Royce: Usually people let us know.
Courtney: People let us know! Shows we never would have thought about, or heard of, or considered watching, people will ask us to watch. We get tagged on Twitter. We get DMs. We get emails. We get comments. Like, people will tell us if there’s even a strong headcanon that isn’t confirmed, people will tell us these days. So I was like, “Wow, where are these hidden gems?” So I found the actual official report from GLAAD. And right off the bat, there is a letter from the office of the CEO, Sarah Kate Ellis. And a line from that letter says, “Another oft underrepresented group also saw significant increase this year. GLAAD counted eight asexual characters, up two from the previous year.” So they’re saying this year they counted eight, last year they counted six. And they’re saying, yeah, they’re still underrepresented, but we saw an increase. And now I’m skeptical. Because I don’t actually think there was an increase. A lot of the really, really good ace characters we’ve enjoyed are no longer on ongoing shows.
Courtney: But here’s the weird thing, once we started digging into it– Because we want– we wanted to know who these eight characters are. ’Cause, do we need to cover this? Do we need to watch these things? On page 5 of the report, it states that, [reading] “Of the 596 characters counted across all three platforms, 210 were gay men, 180 were lesbians, 149 were bisexual plus–” I assume by ‘bisexual plus’ they also include, like, pan as a spectrum.
Royce: That’s my assumption. Yeah.
Courtney: [continues reading] “25 were queer, 14 were straight trans characters, 12 had an undetermined sexual orientation, and 6 (1%) were asexual.” So, okay. There’s now a discrepancy.
Royce: Where did the eight come from?
Courtney: After combing this report, the only time ‘eight’ is mentioned is in that CEOs letter. So I don’t know how the CEO got eight. I was willing to say it’s a typo, but the word ‘eight’ is actually spelled out. So whoever typed this actually thought there were eight characters, it wasn’t just you hit the number eight instead of six. But the report itself, in the body, says there are six asexual characters. So okay, we counted three, GLAAD is saying there’s six. How do we account for that?
Royce: So searching through the presentation, which luckily has been OCR-ed, you can just Ctrl+F find through it. That was helpful.
Courtney: Oh yeah. Just Ctrl+F ‘asexual’ and see for themselves every time they use that word what they’re saying.
Royce: One thing that I find a little frustrating and kind of confusing, because they did all this research, they put together this 50-page presentation–
Courtney: Summary, yeah.
Royce: Summary. Where’s the raw data? And is that published? I looked around for it. I just want to see a list of all nearly 600 characters, and their orientation and their show. Just–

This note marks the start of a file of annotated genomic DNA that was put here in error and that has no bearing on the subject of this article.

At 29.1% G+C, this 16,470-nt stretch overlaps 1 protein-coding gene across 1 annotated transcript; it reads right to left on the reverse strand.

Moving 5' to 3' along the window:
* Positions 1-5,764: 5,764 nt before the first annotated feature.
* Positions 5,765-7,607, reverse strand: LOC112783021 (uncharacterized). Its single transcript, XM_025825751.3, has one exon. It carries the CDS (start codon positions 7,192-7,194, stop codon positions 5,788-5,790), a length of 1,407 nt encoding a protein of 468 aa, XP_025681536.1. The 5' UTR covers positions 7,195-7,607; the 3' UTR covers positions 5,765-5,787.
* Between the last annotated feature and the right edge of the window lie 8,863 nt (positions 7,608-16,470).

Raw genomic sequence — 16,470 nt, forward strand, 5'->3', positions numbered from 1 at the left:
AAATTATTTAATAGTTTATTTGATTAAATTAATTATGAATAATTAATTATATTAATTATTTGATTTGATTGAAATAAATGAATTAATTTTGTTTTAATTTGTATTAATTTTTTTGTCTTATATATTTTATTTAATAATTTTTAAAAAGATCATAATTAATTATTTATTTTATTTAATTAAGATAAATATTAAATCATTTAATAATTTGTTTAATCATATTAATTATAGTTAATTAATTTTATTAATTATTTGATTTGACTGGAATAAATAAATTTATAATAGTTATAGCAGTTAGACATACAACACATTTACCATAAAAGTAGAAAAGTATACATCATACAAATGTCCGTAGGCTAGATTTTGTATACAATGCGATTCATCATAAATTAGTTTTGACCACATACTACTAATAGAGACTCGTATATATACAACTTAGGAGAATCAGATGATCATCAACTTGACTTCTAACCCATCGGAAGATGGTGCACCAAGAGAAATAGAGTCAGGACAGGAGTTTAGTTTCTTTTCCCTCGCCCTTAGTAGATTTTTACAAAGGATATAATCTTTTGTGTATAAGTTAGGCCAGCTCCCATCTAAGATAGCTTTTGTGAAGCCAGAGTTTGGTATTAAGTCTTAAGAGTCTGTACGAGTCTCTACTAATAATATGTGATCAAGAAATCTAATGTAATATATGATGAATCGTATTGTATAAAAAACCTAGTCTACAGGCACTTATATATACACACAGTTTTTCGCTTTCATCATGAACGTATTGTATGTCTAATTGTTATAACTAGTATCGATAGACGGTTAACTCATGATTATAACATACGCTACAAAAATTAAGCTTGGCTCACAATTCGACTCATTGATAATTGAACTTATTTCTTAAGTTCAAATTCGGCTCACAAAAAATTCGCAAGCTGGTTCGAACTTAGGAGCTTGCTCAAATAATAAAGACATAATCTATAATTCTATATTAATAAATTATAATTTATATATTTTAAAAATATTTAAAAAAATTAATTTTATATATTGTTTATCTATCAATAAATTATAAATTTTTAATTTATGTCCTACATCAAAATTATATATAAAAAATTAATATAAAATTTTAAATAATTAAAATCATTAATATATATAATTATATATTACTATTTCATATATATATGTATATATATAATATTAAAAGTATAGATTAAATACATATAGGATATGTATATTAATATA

Courtney: Oh yeah…
Royce: Like where’s the actual data? Because four asexual characters are mentioned by name in this presentation.
Royce: The other two out of the six, we had to infer.
Courtney: Yeah. Well, here’s the weird thing, because they definitely have more information somewhere that is not available to us. Because in the report, the CEO is saying eight, the body of the report, the text there, is saying six, and they go through and they say, “You know, here’s what we found on broadcast television. Here’s what we found on cable. Here’s what we found on streaming sites.” So they found that there are zero asexual characters counted on broadcast television, for the 2022 and 2023 season. But then we got to the summary of cable findings and we were baffled, we were floored. [laughs] Because it said there are two asexual characters counted on cable: twins Glen and Glenda, from Syfy’s Chucky.
Royce: So, there’s a lot to unpack here. [Courtney bursts out laughing] One, that there is a TV series that had already aired for two seasons based off of the Child’s Play franchise, which– The first three Child’s Play movies I watched when I was very little, so– and then I dropped off. I had no idea, one, that there was a two-season TV series or that they were done with seven movies now. If you ignore the pretty much across the board panned remake.
Courtney: I’d never seen any of those movies. When I– when I was a kid, I loved horror movies, but I didn’t really have anyone who would get them for me or watch them with me. So really, the only horror movie I watched, like, with parents, with family, was watching The Shining with my mom. I remember doing that a lot, repeatedly. That was a movie I watched to the point of being able to memorize the entire script because my mom was a big Stephen King fan and read the novels. So, therefore, she liked the movie. But my mom never had an interest in just seeking out horror movies. So, even going to, like, the Blockbuster, I’d be like, “Hey, mom, can we rent this horror movie?” And she’d be like, “No, I don’t want to watch that.” And, you know, our– our movie rental budget at the Blockbuster wasn’t enormous. So we had to pick and choose something we would– we would both like. So, even though I wanted to watch, like, the Chucky movies and things, I just never really did.